Like the Standard Bylaws of the Strata Property Act, your bylaws require owners to maintain and repair limited common property (LCP) that occurs once a year or more frequently. It also requires the strata corporation to maintain and repair all decks and balconies on the building for those items that occur less than once a year. 

Your council obviously tried to take the cheap route and does not understand your bylaws. It was the responsibility of each owner to wash their LCP surface, clear drains and ensure the area is not damaged by their use. The strata corporation is responsible to replace the deck membranes when their life cycle is finished, as well as replacing them if they were damaged by the contractor hired to wash down your building. 

It is possible to amend the bylaws to make owners responsible for the LCP areas, such as the decking. However, every time a strata corporation attempts to download the responsibility and authority to repair and maintain outdoor components is disastrous.

We live in condos so we don’t have to clean the gutters, cut the grass, paint the siding, wash the windows, shovel the snow. Condo owners don’t do exterior repairs, and if they try, the results are generally improper or insufficient.

If your owners are maintaining their decks, provide them with instructions to ensure they are not damaging the property. Power washers, if managed with the correct pressure and proper skills, may be safely used to clean building surfaces. However, soft membranes with waterproof seams,and caulking around doors, windows and deck membrane flashings are extremely vulnerable to damages. The spray from a garden hose is often more than sufficient with soft brushing.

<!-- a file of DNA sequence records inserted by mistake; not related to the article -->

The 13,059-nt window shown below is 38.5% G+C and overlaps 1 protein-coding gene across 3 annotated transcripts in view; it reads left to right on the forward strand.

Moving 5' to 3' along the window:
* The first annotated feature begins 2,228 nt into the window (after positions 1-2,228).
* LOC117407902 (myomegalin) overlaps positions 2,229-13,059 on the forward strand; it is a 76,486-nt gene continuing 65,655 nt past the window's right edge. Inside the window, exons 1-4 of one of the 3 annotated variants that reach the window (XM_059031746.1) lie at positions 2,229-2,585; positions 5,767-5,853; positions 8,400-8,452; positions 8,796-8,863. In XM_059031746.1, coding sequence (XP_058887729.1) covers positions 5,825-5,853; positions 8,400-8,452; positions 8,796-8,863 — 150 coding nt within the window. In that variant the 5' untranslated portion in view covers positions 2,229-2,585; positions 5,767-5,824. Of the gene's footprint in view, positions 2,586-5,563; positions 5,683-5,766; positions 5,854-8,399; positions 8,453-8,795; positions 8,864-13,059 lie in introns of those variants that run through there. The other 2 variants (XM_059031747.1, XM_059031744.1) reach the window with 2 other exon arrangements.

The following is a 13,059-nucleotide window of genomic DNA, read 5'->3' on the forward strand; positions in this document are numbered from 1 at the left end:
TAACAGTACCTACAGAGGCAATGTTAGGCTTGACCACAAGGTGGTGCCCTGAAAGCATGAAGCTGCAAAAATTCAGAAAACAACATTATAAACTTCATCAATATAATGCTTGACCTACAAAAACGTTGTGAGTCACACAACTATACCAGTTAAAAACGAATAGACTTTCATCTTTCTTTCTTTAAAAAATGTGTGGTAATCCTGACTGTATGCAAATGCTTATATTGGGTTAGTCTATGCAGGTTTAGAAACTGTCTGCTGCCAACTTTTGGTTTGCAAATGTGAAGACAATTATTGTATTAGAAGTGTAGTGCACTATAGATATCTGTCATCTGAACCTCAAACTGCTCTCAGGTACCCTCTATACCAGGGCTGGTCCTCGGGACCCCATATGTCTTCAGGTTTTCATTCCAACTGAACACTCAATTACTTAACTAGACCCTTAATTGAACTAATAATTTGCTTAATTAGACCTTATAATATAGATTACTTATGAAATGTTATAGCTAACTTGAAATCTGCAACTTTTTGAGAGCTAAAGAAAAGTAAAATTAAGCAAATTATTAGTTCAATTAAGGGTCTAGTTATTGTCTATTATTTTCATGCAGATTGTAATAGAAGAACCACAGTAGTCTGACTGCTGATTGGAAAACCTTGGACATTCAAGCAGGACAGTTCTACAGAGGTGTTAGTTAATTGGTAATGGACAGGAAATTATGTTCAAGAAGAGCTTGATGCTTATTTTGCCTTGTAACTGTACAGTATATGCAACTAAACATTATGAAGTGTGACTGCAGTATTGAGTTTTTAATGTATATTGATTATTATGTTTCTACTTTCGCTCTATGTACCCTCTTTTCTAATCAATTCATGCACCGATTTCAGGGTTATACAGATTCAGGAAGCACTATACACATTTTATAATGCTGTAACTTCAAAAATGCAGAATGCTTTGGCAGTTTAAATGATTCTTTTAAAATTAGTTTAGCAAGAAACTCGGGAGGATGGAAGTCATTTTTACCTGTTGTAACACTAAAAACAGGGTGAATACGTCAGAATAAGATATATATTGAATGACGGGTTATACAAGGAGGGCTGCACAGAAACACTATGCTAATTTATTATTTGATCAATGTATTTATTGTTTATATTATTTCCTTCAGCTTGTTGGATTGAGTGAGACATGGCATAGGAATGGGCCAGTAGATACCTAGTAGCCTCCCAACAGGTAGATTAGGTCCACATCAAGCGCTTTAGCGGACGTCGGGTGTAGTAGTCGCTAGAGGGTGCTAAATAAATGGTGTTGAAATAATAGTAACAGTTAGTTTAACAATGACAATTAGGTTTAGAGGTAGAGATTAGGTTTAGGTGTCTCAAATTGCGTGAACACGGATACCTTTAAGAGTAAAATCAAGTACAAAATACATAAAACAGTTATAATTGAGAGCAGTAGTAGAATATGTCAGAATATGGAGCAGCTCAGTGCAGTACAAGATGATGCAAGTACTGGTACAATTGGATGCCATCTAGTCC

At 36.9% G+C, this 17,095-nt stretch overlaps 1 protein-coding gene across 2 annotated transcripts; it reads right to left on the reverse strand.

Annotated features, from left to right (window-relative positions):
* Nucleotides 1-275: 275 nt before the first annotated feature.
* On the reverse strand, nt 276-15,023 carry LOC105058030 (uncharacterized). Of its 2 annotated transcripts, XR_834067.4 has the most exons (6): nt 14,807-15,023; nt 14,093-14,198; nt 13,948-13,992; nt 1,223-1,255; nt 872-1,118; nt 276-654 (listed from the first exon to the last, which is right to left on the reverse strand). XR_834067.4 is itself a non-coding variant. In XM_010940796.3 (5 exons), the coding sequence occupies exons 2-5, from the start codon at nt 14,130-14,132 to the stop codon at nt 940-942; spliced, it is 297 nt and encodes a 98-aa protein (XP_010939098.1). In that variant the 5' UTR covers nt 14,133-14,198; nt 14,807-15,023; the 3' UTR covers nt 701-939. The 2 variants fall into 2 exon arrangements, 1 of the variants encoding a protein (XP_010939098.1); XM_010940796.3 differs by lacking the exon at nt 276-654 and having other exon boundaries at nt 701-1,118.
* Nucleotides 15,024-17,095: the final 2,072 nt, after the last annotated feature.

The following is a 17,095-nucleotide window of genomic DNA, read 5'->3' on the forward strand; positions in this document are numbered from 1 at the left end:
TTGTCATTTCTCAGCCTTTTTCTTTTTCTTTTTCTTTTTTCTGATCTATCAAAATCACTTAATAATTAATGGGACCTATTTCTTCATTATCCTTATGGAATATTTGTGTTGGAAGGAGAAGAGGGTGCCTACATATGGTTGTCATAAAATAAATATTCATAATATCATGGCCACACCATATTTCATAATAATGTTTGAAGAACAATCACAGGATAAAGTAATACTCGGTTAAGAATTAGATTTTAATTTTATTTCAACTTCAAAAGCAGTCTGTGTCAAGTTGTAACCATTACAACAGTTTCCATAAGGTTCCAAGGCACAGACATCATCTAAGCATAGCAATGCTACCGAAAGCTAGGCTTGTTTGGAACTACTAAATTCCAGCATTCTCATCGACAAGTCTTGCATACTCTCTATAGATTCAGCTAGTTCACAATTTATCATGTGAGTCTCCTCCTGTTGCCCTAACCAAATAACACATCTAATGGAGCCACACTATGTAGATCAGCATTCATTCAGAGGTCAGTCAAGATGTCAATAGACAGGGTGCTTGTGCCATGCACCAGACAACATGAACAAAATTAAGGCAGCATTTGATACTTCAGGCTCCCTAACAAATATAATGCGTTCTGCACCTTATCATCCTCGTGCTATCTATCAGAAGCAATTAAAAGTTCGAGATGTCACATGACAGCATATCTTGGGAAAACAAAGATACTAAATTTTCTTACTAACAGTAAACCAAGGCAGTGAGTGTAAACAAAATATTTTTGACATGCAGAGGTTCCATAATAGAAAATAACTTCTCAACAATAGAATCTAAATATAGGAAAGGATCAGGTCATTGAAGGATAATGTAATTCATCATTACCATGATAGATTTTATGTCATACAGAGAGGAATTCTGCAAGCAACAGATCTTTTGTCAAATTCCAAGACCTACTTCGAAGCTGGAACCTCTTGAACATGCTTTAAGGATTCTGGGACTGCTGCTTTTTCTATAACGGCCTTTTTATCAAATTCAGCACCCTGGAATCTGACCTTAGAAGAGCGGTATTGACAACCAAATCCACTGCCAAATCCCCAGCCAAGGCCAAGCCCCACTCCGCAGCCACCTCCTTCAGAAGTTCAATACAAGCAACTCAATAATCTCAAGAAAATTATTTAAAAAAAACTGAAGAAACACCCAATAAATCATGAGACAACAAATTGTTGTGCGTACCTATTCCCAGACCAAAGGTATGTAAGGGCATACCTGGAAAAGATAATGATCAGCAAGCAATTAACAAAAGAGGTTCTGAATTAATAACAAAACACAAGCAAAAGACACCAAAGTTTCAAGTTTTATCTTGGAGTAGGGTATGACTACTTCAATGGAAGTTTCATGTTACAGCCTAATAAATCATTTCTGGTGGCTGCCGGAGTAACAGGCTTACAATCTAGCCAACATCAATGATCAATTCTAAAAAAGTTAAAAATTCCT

Before you aggressively wash your building surfaces, contact the manufacturer or installer of the deck membranes. They should be able to provide you with maintenance instructions, along with a list of cleaning products or chemicals that may be safe to use on the deck surfaces and safe for the environment. Before exterior maintenance is downloaded to your owners, check your bylaws to determine who is responsible.  

© 2018 Postmedia Network Inc.

Tsawwassen Landing 30 townhomes at 4738 Hemlock Way by Onni Group

Thursday, November 29th, 2018

Three-bedroom townhomes represent the first component in Onni?s Tsawwassen Landing community

Simon Briault
The Province

Tsawwassen Landing

What: first release of 30 townhomes

Where: 4738 Hemlock Way, Tsawwassen

Residence size and prices: 1,335 to 1,530 square feet; $659,900 — $785,900

Developer: Onni Group

Sales centre: 4789 Fisherman Way

Hours: noon — 6 p.m., Sat — Thurs